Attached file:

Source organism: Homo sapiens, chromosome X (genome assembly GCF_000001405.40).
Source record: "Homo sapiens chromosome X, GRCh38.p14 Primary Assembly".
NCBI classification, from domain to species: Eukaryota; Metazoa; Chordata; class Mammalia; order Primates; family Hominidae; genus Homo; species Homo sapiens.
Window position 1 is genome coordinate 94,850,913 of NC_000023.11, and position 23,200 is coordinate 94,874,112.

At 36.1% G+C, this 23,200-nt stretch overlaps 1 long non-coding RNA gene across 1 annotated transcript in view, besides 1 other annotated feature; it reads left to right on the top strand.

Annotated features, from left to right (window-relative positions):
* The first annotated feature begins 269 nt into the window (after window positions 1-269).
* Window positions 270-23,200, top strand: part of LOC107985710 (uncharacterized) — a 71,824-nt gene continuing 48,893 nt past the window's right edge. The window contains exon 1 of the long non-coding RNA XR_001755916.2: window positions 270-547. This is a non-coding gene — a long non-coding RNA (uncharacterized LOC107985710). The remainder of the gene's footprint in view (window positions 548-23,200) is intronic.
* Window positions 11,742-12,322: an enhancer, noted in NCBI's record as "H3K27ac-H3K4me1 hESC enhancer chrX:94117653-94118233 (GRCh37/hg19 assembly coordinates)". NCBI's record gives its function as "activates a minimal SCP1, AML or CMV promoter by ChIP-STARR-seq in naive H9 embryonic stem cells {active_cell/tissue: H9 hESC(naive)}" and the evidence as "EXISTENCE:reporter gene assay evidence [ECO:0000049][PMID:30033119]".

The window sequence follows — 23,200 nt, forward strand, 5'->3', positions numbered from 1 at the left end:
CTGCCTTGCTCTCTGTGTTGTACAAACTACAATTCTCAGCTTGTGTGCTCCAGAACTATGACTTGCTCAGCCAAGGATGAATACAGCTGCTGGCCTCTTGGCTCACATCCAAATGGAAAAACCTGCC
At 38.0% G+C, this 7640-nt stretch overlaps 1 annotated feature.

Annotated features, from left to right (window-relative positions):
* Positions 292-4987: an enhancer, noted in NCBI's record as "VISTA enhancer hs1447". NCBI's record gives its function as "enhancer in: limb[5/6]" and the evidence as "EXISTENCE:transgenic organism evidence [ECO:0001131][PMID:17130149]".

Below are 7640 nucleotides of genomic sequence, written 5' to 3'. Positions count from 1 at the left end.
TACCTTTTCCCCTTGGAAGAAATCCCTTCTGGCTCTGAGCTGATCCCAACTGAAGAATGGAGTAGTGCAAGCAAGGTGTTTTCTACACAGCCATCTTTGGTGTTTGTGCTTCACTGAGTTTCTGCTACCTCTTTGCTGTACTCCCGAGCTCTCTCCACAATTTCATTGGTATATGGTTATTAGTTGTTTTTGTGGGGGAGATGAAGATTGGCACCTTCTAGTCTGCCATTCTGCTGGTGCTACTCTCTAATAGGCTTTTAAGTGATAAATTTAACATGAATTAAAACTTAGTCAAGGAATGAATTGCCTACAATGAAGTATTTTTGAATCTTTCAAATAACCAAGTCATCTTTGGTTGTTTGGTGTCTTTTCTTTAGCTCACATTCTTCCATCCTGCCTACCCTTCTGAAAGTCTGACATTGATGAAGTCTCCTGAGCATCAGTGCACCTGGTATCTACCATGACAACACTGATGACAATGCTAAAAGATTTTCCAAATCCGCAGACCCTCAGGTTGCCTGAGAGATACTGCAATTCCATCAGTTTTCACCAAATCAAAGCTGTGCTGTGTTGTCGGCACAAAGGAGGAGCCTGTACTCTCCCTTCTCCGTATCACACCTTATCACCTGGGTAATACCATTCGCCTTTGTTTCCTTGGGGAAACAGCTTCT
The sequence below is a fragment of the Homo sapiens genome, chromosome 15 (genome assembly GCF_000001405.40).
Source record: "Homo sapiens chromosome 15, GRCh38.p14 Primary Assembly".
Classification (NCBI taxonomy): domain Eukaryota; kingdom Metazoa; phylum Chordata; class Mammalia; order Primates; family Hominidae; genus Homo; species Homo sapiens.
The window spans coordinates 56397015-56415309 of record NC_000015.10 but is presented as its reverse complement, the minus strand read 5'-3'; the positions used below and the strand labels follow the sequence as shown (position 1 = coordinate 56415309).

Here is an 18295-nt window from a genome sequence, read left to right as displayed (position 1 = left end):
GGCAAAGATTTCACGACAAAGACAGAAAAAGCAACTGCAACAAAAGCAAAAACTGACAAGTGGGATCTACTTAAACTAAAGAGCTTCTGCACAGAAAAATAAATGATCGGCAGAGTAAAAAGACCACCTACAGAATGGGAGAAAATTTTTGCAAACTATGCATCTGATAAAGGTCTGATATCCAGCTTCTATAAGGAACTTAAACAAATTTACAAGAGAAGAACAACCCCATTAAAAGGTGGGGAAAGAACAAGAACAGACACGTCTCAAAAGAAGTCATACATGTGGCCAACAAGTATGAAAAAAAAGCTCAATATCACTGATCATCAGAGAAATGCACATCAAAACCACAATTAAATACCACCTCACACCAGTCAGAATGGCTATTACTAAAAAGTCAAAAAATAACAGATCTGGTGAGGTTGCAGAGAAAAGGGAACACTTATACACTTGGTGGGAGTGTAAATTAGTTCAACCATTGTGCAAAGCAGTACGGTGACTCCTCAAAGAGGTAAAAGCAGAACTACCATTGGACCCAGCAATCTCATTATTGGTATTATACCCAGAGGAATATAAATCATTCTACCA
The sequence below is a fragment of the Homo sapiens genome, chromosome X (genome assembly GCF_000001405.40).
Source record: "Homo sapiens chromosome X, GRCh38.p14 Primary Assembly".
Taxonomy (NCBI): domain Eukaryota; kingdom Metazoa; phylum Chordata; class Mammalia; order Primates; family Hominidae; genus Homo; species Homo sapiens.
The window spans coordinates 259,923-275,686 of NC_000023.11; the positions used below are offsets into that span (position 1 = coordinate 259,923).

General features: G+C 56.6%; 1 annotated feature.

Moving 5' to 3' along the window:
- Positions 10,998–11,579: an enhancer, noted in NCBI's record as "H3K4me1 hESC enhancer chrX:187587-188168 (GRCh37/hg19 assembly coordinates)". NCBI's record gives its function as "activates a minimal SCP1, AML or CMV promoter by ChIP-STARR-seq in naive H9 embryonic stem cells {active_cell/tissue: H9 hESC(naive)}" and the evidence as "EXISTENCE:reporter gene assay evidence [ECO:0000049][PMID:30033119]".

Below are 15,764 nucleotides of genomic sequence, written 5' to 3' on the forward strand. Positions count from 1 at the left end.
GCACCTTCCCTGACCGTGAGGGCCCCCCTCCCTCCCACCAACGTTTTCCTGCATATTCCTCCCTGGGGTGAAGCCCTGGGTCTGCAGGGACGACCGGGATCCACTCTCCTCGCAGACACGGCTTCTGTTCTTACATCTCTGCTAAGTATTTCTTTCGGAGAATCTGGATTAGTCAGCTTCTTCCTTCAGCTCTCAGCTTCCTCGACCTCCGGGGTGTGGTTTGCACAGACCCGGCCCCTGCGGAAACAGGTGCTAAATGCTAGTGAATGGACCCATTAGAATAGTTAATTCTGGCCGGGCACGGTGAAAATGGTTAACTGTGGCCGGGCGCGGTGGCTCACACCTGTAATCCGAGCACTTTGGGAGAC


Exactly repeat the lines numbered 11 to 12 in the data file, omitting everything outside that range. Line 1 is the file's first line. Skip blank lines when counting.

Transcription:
CTGCCTTGCTCTCTGTGTTGTACAAACTACAATTCTCAGCTTGTGTGCTCCAGAACTATGACTTGCTCAGCCAAGGATGAATACAGCTGCTGGCCTCTTGGCTCACATCCAAATGGAAAAACCTGCC
At 38.0% G+C, this 7640-nt stretch overlaps 1 annotated feature.